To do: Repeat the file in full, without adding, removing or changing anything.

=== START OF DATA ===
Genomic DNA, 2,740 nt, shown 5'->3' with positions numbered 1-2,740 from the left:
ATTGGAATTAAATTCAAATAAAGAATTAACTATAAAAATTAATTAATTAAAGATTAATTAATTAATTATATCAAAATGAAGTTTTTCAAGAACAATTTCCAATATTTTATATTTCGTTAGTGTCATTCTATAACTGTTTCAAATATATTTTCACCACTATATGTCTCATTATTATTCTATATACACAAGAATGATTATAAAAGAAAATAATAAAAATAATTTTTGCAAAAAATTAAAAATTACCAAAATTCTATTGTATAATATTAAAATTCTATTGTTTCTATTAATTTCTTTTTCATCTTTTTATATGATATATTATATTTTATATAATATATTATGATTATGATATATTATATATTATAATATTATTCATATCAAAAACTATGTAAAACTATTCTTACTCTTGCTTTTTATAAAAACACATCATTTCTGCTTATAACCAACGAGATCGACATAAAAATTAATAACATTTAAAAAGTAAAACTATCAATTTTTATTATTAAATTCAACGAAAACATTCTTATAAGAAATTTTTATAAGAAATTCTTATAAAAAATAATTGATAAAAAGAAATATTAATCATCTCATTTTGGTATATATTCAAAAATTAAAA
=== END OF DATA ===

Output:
Genomic DNA, 2,740 nt, shown 5'->3' with positions numbered 1-2,740 from the left:
ATTGGAATTAAATTCAAATAAAGAATTAACTATAAAAATTAATTAATTAAAGATTAATTAATTAATTATATCAAAATGAAGTTTTTCAAGAACAATTTCCAATATTTTATATTTCGTTAGTGTCATTCTATAACTGTTTCAAATATATTTTCACCACTATATGTCTCATTATTATTCTATATACACAAGAATGATTATAAAAGAAAATAATAAAAATAATTTTTGCAAAAAATTAAAAATTACCAAAATTCTATTGTATAATATTAAAATTCTATTGTTTCTATTAATTTCTTTTTCATCTTTTTATATGATATATTATATTTTATATAATATATTATGATTATGATATATTATATATTATAATATTATTCATATCAAAAACTATGTAAAACTATTCTTACTCTTGCTTTTTATAAAAACACATCATTTCTGCTTATAACCAACGAGATCGACATAAAAATTAATAACATTTAAAAAGTAAAACTATCAATTTTTATTATTAAATTCAACGAAAACATTCTTATAAGAAATTTTTATAAGAAATTCTTATAAAAAATAATTGATAAAAAGAAATATTAATCATCTCATTTTGGTATATATTCAAAAATTAAAA